FULL CLAIM: “Governor of Maine orders restaurant staff to wear COVID visors like dog cones”
A false claim that restaurant staff in Maine are required to wear dog cone-like face shields to protect against COVID-19 in compliance with orders from Governor Janet Mills is circulating on social media platforms like Facebook and Twitter. This claim can be traced back to an 18 August 2020 tweet by anti-vaccination activist Sherri Tenpenny, which was later promoted by the website Summit News. NewsGuard, which evaluates the trustworthiness of news sources, has reported that Summit News, which was launched by an editor of the conspiracy theory website Infowars, “severely violates basic journalistic standards.” Nevertheless, the Summit News article has received more than 19,000 interactions on Facebook to date, according to social media analytics tool CrowdTangle.
The claim is inaccurate, as the Governor’s requirements are for face shields, not dog cone-style face visors. The official COVID19 Prevention Checklist Industry Guidance on the website of the Maine Department of Economic and Community Development, which was updated on 14 August 2020, states:
“Front-of-house staff may wear a face shield in lieu of a face covering only if the shield is designed to be worn inverted, attaching below the face (e.g. as a collar) and open at the top of the shield, with the shield extending above the eyes and laterally to the ears. Face shields that are open at the bottom, directing breath downward, are not acceptable replacements for face coverings for front-of-house staff.”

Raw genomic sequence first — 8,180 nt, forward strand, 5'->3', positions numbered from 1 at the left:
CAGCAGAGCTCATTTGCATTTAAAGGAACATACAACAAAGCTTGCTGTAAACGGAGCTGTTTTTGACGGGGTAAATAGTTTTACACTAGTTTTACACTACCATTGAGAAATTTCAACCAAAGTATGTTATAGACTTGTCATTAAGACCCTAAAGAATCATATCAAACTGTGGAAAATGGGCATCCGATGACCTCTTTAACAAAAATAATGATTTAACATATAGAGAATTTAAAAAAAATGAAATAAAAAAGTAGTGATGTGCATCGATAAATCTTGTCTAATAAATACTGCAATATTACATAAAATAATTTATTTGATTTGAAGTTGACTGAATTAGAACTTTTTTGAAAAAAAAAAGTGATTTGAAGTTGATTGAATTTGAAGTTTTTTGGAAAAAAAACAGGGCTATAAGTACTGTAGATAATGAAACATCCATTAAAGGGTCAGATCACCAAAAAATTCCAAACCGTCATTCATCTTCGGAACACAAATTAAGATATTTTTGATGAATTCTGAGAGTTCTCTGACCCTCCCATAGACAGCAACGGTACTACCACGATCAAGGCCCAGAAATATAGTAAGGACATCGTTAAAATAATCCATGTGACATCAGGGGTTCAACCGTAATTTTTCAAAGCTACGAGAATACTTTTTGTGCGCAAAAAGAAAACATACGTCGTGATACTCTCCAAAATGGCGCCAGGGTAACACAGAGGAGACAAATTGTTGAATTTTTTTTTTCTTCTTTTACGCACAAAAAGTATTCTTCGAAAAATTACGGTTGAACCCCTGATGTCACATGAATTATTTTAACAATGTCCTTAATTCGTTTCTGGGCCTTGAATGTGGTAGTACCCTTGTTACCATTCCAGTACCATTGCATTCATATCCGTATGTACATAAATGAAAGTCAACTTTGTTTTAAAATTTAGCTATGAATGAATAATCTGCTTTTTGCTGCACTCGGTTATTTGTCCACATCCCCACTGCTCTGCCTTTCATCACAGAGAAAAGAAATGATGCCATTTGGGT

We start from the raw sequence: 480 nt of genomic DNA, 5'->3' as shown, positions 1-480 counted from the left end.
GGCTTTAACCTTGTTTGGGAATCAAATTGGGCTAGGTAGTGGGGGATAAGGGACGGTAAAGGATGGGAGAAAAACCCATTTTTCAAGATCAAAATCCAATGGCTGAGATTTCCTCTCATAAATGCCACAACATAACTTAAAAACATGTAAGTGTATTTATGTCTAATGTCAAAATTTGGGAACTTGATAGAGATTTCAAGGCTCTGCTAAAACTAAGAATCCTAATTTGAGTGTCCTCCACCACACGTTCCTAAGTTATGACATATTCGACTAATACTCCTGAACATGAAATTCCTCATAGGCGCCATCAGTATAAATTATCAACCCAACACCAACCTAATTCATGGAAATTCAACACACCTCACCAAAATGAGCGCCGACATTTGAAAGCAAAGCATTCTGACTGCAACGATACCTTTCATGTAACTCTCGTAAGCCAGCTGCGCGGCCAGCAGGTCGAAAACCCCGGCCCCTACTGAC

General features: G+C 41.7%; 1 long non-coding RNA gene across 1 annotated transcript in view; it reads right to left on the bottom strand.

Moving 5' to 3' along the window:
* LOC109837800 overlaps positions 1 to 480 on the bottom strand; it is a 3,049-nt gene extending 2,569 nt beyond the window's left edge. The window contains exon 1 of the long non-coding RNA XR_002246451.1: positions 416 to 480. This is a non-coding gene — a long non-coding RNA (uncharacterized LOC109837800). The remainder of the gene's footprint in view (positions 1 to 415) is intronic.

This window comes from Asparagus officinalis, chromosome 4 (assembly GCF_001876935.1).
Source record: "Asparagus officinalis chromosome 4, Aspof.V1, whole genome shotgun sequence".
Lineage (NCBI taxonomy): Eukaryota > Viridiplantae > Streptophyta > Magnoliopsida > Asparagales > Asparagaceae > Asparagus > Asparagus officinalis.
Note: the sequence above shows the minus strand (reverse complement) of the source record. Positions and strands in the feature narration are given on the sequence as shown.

Only staff who have opted to use face shields instead of face masks are required to wear them upside down. Face shields are not analogous to dog cones, therefore, the claim that a dog cone-style face visor is required for all restaurant staff in Maine is demonstrably false.
The article also misleads readers with a photo apparently showing a restaurant staff member wearing a dog cone-style face visor at work (see below), which was credited to Tenpenny.
However, this photo is actually a composite of two different images. A reverse image search on Google reveals that the majority of the altered photo is derived from a stock photo on iStock (see screenshot below).
This photo was then altered to include an image of a woman’s face wearing a dog cone, which is originally from a 2014 Coca-Cola advertisement titled “Coca-Cola Social Media Guard” that can still be viewed on YouTube (see screenshot below).
This fact check is available at IFCN’s 2020 US Elections FactChat #Chatbot on WhatsApp. Click here, for more.